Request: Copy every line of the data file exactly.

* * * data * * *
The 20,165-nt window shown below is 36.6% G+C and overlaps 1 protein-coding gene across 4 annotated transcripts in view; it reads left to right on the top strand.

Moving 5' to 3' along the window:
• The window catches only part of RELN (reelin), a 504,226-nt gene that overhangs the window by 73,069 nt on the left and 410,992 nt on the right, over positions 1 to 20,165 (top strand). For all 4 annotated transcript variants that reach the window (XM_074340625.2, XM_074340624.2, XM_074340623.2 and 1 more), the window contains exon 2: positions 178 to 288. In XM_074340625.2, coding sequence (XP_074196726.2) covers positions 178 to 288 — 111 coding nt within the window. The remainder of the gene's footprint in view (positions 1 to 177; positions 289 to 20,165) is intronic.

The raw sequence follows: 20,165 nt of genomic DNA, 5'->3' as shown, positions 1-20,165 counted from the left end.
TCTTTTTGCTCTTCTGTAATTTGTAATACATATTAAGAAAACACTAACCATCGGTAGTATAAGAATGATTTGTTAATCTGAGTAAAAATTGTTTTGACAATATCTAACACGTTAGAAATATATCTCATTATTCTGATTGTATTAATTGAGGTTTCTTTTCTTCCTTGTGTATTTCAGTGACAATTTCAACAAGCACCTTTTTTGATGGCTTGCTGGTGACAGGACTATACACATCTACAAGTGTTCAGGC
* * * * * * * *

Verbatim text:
The 20,165-nt window shown below is 36.6% G+C and overlaps 1 protein-coding gene across 4 annotated transcripts in view; it reads left to right on the top strand.

Moving 5' to 3' along the window:
• The window catches only part of RELN (reelin), a 504,226-nt gene that overhangs the window by 73,069 nt on the left and 410,992 nt on the right, over positions 1 to 20,165 (top strand). For all 4 annotated transcript variants that reach the window (XM_074340625.2, XM_074340624.2, XM_074340623.2 and 1 more), the window contains exon 2: positions 178 to 288. In XM_074340625.2, coding sequence (XP_074196726.2) covers positions 178 to 288 — 111 coding nt within the window. The remainder of the gene's footprint in view (positions 1 to 177; positions 289 to 20,165) is intronic.

The raw sequence follows: 20,165 nt of genomic DNA, 5'->3' as shown, positions 1-20,165 counted from the left end.
TCTTTTTGCTCTTCTGTAATTTGTAATACATATTAAGAAAACACTAACCATCGGTAGTATAAGAATGATTTGTTAATCTGAGTAAAAATTGTTTTGACAATATCTAACACGTTAGAAATATATCTCATTATTCTGATTGTATTAATTGAGGTTTCTTTTCTTCCTTGTGTATTTCAGTGACAATTTCAACAAGCACCTTTTTTGATGGCTTGCTGGTGACAGGACTATACACATCTACAAGTGTTCAGGC